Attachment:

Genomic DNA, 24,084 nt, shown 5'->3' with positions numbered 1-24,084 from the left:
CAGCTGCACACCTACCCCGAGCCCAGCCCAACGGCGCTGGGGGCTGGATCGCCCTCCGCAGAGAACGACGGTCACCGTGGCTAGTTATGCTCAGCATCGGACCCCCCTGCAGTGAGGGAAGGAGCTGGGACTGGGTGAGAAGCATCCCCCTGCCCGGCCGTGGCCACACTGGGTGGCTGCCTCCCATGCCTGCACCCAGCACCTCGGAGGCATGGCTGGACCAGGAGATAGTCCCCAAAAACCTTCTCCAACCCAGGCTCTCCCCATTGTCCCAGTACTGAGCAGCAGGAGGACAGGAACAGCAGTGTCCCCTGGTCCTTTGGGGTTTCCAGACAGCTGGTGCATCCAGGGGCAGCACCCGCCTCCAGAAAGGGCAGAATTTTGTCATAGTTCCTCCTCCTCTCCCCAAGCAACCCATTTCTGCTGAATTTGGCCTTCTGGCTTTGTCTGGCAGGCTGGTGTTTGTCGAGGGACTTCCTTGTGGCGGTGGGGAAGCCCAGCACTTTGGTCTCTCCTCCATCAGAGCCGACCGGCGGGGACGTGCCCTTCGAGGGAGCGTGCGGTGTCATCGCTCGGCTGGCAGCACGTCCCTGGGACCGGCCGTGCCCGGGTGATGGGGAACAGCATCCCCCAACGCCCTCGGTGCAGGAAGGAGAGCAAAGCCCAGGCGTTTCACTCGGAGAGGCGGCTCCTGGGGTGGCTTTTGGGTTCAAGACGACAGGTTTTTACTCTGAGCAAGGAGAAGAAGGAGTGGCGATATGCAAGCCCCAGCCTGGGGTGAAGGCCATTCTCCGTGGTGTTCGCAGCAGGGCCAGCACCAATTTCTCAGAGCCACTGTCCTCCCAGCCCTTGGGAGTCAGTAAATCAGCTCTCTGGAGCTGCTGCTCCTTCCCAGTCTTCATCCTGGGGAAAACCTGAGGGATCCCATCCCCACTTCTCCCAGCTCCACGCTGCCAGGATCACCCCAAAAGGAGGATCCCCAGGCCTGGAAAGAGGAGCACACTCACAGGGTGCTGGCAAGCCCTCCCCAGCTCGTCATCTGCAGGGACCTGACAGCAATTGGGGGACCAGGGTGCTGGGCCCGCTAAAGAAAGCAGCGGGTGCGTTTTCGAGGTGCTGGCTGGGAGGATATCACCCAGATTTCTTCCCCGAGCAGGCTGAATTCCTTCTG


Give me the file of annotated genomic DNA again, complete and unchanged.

Genomic DNA, 24,084 nt, shown 5'->3' with positions numbered 1-24,084 from the left:
CAGCTGCACACCTACCCCGAGCCCAGCCCAACGGCGCTGGGGGCTGGATCGCCCTCCGCAGAGAACGACGGTCACCGTGGCTAGTTATGCTCAGCATCGGACCCCCCTGCAGTGAGGGAAGGAGCTGGGACTGGGTGAGAAGCATCCCCCTGCCCGGCCGTGGCCACACTGGGTGGCTGCCTCCCATGCCTGCACCCAGCACCTCGGAGGCATGGCTGGACCAGGAGATAGTCCCCAAAAACCTTCTCCAACCCAGGCTCTCCCCATTGTCCCAGTACTGAGCAGCAGGAGGACAGGAACAGCAGTGTCCCCTGGTCCTTTGGGGTTTCCAGACAGCTGGTGCATCCAGGGGCAGCACCCGCCTCCAGAAAGGGCAGAATTTTGTCATAGTTCCTCCTCCTCTCCCCAAGCAACCCATTTCTGCTGAATTTGGCCTTCTGGCTTTGTCTGGCAGGCTGGTGTTTGTCGAGGGACTTCCTTGTGGCGGTGGGGAAGCCCAGCACTTTGGTCTCTCCTCCATCAGAGCCGACCGGCGGGGACGTGCCCTTCGAGGGAGCGTGCGGTGTCATCGCTCGGCTGGCAGCACGTCCCTGGGACCGGCCGTGCCCGGGTGATGGGGAACAGCATCCCCCAACGCCCTCGGTGCAGGAAGGAGAGCAAAGCCCAGGCGTTTCACTCGGAGAGGCGGCTCCTGGGGTGGCTTTTGGGTTCAAGACGACAGGTTTTTACTCTGAGCAAGGAGAAGAAGGAGTGGCGATATGCAAGCCCCAGCCTGGGGTGAAGGCCATTCTCCGTGGTGTTCGCAGCAGGGCCAGCACCAATTTCTCAGAGCCACTGTCCTCCCAGCCCTTGGGAGTCAGTAAATCAGCTCTCTGGAGCTGCTGCTCCTTCCCAGTCTTCATCCTGGGGAAAACCTGAGGGATCCCATCCCCACTTCTCCCAGCTCCACGCTGCCAGGATCACCCCAAAAGGAGGATCCCCAGGCCTGGAAAGAGGAGCACACTCACAGGGTGCTGGCAAGCCCTCCCCAGCTCGTCATCTGCAGGGACCTGACAGCAATTGGGGGACCAGGGTGCTGGGCCCGCTAAAGAAAGCAGCGGGTGCGTTTTCGAGGTGCTGGCTGGGAGGATATCACCCAGATTTCTTCCCCGAGCAGGCTGAATTCCTTCTG